“It always kind of comes from whatever we’re listening to at the time,” Miller-Pecora noted. “A lot of [our sound] stems from Casey’s brain. He’s always listening out for new music and it always comes out in the stuff that he writes, too.”
“You never know what’s going to manifest, especially when you have four people bringing their influence and styles to a recording,” Jost added.
Les Vinyl’s earlier records (Bright Gray) burrow deep into that alt rock scene before slowly picking up more of a pop sound in later releases (Sick Fade), accelerating its rhythm over time. Jost’s vocals invoke the range of The New Pornographers’ A.C. Newman and Rivers Cuomo’s nerve, while his dynamics with Miller hark back to those of Black Francis and Kim Deal in the Pixies’ heyday — except the former produces much softer harmonies with a bouncing bassline.
While it may seem like the dream of the 90s is alive in their music, the members of Les Vinyl haven’t particularly striven to preserve that signature style. If anything, they’re just holding up a mirror to tell their coming-of-age story.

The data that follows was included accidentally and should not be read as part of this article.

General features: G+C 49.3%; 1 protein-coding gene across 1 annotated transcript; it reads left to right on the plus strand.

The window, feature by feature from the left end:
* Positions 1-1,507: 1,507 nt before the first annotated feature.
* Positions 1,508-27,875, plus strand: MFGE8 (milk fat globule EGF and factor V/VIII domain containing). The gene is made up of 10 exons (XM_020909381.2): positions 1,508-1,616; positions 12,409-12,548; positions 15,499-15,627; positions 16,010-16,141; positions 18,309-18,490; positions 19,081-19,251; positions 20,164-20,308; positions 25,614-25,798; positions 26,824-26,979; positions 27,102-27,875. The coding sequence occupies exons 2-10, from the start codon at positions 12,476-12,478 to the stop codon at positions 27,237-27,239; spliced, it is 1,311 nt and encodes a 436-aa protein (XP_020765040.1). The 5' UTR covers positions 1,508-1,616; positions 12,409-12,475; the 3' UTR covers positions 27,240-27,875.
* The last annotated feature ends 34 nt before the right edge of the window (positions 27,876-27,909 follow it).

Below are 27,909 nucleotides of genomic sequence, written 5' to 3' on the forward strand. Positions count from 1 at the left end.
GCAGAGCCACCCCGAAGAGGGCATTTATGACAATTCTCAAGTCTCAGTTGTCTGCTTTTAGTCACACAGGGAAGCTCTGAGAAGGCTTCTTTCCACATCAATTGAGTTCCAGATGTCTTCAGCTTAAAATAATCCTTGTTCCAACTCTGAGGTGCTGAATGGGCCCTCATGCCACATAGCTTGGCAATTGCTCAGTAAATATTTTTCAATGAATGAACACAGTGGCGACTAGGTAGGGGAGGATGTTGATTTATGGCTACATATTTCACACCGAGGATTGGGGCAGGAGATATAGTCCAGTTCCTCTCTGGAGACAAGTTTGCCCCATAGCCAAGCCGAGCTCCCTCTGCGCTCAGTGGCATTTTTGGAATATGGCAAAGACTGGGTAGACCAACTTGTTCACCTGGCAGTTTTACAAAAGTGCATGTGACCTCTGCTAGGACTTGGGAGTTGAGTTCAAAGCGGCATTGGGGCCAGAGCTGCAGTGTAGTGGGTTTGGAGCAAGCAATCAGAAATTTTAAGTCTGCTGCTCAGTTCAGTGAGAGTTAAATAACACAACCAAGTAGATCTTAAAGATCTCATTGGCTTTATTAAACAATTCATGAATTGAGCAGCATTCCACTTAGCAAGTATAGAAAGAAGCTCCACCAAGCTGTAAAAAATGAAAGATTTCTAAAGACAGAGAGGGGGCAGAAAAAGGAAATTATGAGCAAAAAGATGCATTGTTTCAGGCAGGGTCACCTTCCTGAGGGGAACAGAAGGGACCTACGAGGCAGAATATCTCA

“The music of that time — I don’t know if it’s like a hormonal thing or something when you’re at that age — but, seriously, it imprints on you so strongly,” Given said. “Whether or not we’re trying to do it on purpose, it’s just there. It imprinted so hard at that time and it’s all we can output.”
“The music of [the 90s] — I don’t know if it’s like a hormonal thing or something when you’re at that age — but, seriously, it imprints on you so strongly.”
As part of this narrative on growing up, the members of Les Vinyl seem to set their urban roots at the forefront of their music. For example, the title of the band’s last album, Sick Fade — which features the grimy walls of Manhattan’s 6th Avenue subway stop on the cover — references a slang term often used by Staten Island bros to describe their dope haircuts. With respect to song lyrics, Jost often constructs a concrete backdrop of New York City — My best friend is missing. I think I saw his T-shirt torn by the church on 54th Street and Central Ave. — in an effort to “make some strokes that are different than the broader strokes” as he depicts his upbringing.